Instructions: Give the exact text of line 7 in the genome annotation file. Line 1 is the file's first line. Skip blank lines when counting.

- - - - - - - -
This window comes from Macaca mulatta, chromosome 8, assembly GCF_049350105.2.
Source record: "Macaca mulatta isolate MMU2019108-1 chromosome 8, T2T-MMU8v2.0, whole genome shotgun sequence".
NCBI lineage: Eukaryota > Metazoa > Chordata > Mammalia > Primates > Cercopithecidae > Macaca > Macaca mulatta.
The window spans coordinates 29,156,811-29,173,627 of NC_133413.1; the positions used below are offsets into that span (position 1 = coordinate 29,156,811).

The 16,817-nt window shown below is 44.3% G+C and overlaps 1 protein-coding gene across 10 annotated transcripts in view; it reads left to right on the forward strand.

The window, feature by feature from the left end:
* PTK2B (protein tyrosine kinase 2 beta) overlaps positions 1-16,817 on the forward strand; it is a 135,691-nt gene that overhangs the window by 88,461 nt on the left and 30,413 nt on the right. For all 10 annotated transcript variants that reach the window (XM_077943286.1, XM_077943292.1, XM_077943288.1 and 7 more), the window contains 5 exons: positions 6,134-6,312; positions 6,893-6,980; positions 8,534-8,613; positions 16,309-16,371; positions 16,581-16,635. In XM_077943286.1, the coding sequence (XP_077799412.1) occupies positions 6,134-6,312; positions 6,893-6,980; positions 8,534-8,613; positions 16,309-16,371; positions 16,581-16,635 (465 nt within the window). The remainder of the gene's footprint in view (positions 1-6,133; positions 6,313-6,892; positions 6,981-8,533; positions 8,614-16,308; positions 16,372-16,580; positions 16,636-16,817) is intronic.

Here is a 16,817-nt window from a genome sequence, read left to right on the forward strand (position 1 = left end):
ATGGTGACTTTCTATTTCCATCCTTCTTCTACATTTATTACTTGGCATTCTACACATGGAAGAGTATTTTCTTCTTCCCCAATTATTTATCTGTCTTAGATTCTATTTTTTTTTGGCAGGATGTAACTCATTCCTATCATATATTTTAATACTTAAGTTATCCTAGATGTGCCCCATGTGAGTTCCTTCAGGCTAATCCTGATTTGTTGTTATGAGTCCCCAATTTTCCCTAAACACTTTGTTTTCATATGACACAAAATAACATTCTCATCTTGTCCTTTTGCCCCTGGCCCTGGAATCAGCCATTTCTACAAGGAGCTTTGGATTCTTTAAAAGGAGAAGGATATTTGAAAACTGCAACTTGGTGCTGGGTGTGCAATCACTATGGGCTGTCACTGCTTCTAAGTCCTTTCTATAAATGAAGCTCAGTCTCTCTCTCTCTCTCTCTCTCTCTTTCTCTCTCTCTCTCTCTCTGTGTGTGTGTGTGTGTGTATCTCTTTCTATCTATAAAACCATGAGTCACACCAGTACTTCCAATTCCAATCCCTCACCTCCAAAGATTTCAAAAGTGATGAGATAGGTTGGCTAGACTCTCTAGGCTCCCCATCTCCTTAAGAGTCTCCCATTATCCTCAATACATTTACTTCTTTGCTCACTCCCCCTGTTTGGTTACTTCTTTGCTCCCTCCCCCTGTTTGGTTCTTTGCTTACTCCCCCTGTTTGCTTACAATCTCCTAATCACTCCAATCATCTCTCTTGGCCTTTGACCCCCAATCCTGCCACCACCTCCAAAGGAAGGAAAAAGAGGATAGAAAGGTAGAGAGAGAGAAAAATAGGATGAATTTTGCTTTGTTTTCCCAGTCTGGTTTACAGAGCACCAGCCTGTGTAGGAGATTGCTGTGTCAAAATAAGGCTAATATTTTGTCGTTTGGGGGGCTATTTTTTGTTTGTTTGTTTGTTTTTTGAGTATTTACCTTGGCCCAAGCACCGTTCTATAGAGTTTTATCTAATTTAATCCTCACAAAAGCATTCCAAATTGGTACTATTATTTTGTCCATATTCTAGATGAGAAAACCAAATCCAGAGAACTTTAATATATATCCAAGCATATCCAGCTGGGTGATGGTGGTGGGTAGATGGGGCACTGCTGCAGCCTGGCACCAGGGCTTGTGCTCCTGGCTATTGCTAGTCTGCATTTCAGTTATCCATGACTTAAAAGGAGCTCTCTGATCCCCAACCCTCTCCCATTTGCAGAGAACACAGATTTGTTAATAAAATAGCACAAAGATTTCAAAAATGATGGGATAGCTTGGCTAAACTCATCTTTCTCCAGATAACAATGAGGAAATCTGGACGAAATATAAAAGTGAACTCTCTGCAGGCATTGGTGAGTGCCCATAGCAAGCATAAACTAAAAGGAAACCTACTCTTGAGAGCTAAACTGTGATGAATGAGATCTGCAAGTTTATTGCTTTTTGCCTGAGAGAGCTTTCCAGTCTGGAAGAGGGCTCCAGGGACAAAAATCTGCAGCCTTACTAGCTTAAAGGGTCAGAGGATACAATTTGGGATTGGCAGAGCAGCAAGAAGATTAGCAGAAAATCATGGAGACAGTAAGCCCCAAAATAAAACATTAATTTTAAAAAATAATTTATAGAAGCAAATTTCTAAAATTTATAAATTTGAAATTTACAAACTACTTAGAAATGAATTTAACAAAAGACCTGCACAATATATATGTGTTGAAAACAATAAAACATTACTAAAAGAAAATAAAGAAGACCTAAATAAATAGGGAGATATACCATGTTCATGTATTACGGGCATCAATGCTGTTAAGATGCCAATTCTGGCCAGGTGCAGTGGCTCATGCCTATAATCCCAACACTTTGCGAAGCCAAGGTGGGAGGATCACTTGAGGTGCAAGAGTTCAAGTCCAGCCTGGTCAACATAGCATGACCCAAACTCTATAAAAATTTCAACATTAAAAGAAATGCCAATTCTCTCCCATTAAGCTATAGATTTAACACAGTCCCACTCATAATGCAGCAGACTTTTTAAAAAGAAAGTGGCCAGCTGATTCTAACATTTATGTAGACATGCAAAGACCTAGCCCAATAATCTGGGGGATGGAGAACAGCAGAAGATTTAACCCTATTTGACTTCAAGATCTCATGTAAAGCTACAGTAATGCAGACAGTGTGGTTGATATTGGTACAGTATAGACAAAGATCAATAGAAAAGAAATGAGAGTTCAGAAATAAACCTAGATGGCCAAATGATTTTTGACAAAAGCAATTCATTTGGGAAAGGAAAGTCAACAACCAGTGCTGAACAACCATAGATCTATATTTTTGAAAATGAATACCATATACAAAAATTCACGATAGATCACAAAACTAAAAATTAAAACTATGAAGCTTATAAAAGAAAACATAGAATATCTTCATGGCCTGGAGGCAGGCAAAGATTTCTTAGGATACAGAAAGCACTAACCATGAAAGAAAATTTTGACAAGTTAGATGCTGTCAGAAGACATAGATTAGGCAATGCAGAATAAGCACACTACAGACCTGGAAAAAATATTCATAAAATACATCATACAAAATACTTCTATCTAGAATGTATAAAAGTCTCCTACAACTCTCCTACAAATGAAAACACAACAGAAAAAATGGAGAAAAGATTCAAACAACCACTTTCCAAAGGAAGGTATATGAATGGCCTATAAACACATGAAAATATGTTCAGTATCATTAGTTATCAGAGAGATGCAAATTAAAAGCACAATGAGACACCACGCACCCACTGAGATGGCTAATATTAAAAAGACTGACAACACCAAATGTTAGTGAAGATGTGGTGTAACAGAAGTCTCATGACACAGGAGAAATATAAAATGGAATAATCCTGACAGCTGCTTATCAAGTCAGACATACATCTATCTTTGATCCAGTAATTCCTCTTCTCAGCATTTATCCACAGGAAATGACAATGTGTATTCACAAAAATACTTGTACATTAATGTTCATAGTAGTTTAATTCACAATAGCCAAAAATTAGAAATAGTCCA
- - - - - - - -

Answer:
* PTK2B (protein tyrosine kinase 2 beta) overlaps positions 1-16,817 on the forward strand; it is a 135,691-nt gene that overhangs the window by 88,461 nt on the left and 30,413 nt on the right. For all 10 annotated transcript variants that reach the window (XM_077943286.1, XM_077943292.1, XM_077943288.1 and 7 more), the window contains 5 exons: positions 6,134-6,312; positions 6,893-6,980; positions 8,534-8,613; positions 16,309-16,371; positions 16,581-16,635. In XM_077943286.1, the coding sequence (XP_077799412.1) occupies positions 6,134-6,312; positions 6,893-6,980; positions 8,534-8,613; positions 16,309-16,371; positions 16,581-16,635 (465 nt within the window). The remainder of the gene's footprint in view (positions 1-6,133; positions 6,313-6,892; positions 6,981-8,533; positions 8,614-16,308; positions 16,372-16,580; positions 16,636-16,817) is intronic.